State of the Planet

News from the Columbia Climate School


NYC is Suing Five Major Oil Companies Over Climate Change

oil rig climate change lawsuit
The City of New York has filed a climate change lawsuit against five major oil producers. Photo: SMelindo via Flickr

On Wednesday, New York City mayor Bill de Blasio announced that his administration will sue five major fossil fuel companies. The city seeks damages for the costs of adapting to climate change.

The lawsuit claims the companies—BP, Chevron, ConocoPhillips, ExxonMobil and Royal Dutch Shell—are responsible for 11 percent of the greenhouse gas emissions since the Industrial Revolution. The city also claims that the companies knew their products were harming the environment, tried to cover up the truth, and funded efforts to try to discredit climate change science.

As the planet heats up, New York City is expected to face rising seas, heavier precipitation, and rising temperatures. Adapting to these changes—including building coastal barriers and making homes more resilient—comes with a $20 billion price tag.

Could NYC Succeed?

New York City’s lawyers will face an uphill battle. Michael Burger, executive director of Columbia University’s Sabin Center for Climate Change Law, told Fox Business that no city has ever successfully sued a fossil-fuel company over damages for climate change.

hurricane sandy climate change
Rising seas and warmer ocean temperatures make NYC more vulnerable to storms like Hurricane Sandy, shown here. The storm cost the city $19 billion in damages in 2012. Photo: Patrick McFall via Flickr

“There are significant legal obstacles that plaintiffs will have to get past,” he told the Village Voice. The challenges include proving causation and resolving whether federal statutes preempt lawsuits by states or municipalities, the Voice reports.

In 2015, 900 Dutch citizens successfully won a case against their government for taking insufficient action against climate change. A district court ruled that the Netherlands must cut its carbon emissions by at least 25 percent within five years. However, the ruling is now being appealed.

Bloomberg points out that the city hopes to build on successful lawsuits against the makers of asbestos, cigarettes, and lead paint. The argument is that carbon emissions represent an illegal threat to community welfare.

However, “[t]here isn’t anything you can point to and say, ‘This is exactly like that case,’” Burger told Bloomberg. “This is new.”

Oil Companies Respond

Several of the accused oil companies have asserted that lawsuits are not the answer to climate change.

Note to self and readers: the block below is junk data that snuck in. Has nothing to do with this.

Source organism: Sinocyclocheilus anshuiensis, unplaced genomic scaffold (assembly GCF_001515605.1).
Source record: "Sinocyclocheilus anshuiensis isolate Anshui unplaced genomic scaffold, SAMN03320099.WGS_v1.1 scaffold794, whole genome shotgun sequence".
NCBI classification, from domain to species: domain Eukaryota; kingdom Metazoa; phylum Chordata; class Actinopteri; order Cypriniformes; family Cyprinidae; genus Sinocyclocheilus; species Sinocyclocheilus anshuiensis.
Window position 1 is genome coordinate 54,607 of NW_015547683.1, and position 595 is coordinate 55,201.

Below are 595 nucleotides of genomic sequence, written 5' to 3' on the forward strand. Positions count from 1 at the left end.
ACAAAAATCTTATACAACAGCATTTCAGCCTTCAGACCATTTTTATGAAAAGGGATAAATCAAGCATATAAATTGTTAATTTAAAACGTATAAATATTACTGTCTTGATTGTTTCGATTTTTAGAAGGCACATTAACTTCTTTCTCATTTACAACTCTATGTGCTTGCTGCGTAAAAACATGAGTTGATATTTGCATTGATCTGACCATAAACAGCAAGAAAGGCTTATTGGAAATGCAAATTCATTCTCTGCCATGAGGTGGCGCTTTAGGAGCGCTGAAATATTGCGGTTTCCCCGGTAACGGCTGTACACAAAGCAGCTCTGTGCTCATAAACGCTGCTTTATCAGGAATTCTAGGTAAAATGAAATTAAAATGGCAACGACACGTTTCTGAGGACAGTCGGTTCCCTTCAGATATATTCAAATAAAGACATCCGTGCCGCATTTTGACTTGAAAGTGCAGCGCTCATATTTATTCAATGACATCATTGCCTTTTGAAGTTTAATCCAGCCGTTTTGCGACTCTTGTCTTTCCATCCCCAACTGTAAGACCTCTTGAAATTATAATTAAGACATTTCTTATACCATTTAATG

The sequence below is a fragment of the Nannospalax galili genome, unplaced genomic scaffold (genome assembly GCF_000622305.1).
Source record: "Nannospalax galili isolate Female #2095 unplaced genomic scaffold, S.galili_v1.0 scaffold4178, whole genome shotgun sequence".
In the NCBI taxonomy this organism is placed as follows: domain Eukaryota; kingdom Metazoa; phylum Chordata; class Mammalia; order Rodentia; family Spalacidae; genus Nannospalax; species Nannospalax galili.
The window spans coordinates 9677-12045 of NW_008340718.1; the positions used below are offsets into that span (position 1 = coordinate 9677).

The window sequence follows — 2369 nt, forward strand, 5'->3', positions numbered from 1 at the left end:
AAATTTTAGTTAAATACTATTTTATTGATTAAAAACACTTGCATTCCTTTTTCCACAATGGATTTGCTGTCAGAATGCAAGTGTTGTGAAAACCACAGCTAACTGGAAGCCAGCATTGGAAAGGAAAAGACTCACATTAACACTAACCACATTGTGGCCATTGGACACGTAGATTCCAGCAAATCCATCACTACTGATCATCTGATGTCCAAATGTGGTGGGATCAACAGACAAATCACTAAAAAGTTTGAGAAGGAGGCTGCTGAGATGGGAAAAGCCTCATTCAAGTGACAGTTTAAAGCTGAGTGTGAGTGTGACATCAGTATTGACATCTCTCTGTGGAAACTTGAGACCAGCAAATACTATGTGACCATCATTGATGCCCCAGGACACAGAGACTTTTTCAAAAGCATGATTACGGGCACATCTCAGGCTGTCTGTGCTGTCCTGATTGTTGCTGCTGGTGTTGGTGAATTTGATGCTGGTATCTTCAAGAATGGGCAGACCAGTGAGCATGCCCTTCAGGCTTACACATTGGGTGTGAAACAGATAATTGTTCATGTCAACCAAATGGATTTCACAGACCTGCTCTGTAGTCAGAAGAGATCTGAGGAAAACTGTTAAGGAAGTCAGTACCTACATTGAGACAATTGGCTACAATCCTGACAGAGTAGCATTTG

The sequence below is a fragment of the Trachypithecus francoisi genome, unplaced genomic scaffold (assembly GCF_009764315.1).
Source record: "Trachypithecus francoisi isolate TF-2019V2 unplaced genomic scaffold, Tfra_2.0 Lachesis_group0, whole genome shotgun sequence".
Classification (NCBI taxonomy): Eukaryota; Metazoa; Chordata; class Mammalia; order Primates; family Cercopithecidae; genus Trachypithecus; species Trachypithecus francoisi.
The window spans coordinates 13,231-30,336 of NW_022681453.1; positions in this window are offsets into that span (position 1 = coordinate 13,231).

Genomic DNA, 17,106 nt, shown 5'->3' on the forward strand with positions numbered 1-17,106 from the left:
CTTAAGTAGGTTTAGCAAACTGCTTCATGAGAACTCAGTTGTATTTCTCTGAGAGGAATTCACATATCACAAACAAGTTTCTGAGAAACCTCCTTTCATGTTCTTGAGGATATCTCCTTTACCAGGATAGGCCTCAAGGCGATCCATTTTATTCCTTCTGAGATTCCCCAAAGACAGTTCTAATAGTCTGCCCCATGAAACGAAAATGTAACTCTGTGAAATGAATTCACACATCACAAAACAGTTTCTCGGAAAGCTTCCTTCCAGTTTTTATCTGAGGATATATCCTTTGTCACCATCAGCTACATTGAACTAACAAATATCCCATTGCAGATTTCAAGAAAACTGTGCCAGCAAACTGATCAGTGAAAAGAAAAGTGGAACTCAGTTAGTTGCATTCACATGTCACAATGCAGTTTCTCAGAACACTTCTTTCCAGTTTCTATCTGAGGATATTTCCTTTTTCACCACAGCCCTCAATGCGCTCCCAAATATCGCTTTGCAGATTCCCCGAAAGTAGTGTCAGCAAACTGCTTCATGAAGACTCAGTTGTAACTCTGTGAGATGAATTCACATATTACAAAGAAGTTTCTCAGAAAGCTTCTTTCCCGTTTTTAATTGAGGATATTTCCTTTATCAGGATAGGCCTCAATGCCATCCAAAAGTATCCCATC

“Reducing greenhouse gas emissions is a global issue and requires global participation and action,” Exxon Mobil spokesman Scott Silvestri told Bloomberg. “Lawsuits of this kind — filed by trial attorneys against an industry that provides products we all rely upon to power the economy and enable our domestic life — simply do not do that.”

“This lawsuit is factually and legally meritless, and will do nothing to address the serious issue of climate change,” Chevron spokesman Braden Reddall told the Washington Post in an email. “Reducing greenhouse gas emissions is a global issue that requires global engagement. Should this litigation proceed, it will only serve special interests at the expense of broader policy, regulatory and economic priorities.”

In another case that has been raised against Exxon, the company has claimed it is the victim of abuse of process and conspiracy.

Part of a Larger Movement

With Wednesday’s announcement, New York City joins a larger wave of climate change litigation across the U.S. and the world.

Many state and local governments, seeing the federal government’s inaction on climate change, have decided to take on the issue themselves. A few, including Massachusetts and seven cities and counties in California, have filed lawsuits.

“Any individual judgment is not going to be that big a deal,” Burger told Inside Climate News. “But if you’re talking about cases being filed across 10 or 15 different states, and talking about forcing the industry to pay for adaptation costs across the country, it becomes a much different ball game.”

And even if these cases ultimately don’t succeed in court, they could have other effects, said Burger, such as pressuring the industry to address climate change.

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Recent record-breaking heat waves have affected communities across the world. The Extreme Heat Workshop will bring together researchers and practitioners to advance the state of knowledge, identify community needs, and develop a framework for evaluating risks with a focus on climate justice. Register by June 15

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